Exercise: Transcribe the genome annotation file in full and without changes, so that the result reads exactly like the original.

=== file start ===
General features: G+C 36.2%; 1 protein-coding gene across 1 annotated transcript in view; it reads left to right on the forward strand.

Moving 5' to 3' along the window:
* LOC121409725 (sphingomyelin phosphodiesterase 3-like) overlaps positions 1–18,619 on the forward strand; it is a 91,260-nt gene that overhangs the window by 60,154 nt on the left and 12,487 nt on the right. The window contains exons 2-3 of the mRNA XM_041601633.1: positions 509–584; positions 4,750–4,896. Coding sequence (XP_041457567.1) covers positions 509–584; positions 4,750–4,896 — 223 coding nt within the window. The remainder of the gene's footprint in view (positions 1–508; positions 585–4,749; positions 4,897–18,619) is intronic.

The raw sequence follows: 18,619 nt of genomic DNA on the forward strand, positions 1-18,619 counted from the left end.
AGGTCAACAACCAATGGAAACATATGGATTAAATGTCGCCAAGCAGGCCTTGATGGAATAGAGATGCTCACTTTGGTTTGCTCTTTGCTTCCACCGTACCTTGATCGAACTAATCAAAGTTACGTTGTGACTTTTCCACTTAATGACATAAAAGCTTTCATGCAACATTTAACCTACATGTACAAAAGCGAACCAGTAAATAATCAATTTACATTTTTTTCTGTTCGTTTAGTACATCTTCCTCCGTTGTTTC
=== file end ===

General features: G+C 36.2%; 1 protein-coding gene across 1 annotated transcript in view; it reads left to right on the forward strand.

Moving 5' to 3' along the window:
* LOC121409725 (sphingomyelin phosphodiesterase 3-like) overlaps positions 1–18,619 on the forward strand; it is a 91,260-nt gene that overhangs the window by 60,154 nt on the left and 12,487 nt on the right. The window contains exons 2-3 of the mRNA XM_041601633.1: positions 509–584; positions 4,750–4,896. Coding sequence (XP_041457567.1) covers positions 509–584; positions 4,750–4,896 — 223 coding nt within the window. The remainder of the gene's footprint in view (positions 1–508; positions 585–4,749; positions 4,897–18,619) is intronic.

The raw sequence follows: 18,619 nt of genomic DNA on the forward strand, positions 1-18,619 counted from the left end.
AGGTCAACAACCAATGGAAACATATGGATTAAATGTCGCCAAGCAGGCCTTGATGGAATAGAGATGCTCACTTTGGTTTGCTCTTTGCTTCCACCGTACCTTGATCGAACTAATCAAAGTTACGTTGTGACTTTTCCACTTAATGACATAAAAGCTTTCATGCAACATTTAACCTACATGTACAAAAGCGAACCAGTAAATAATCAATTTACATTTTTTTCTGTTCGTTTAGTACATCTTCCTCCGTTGTTTC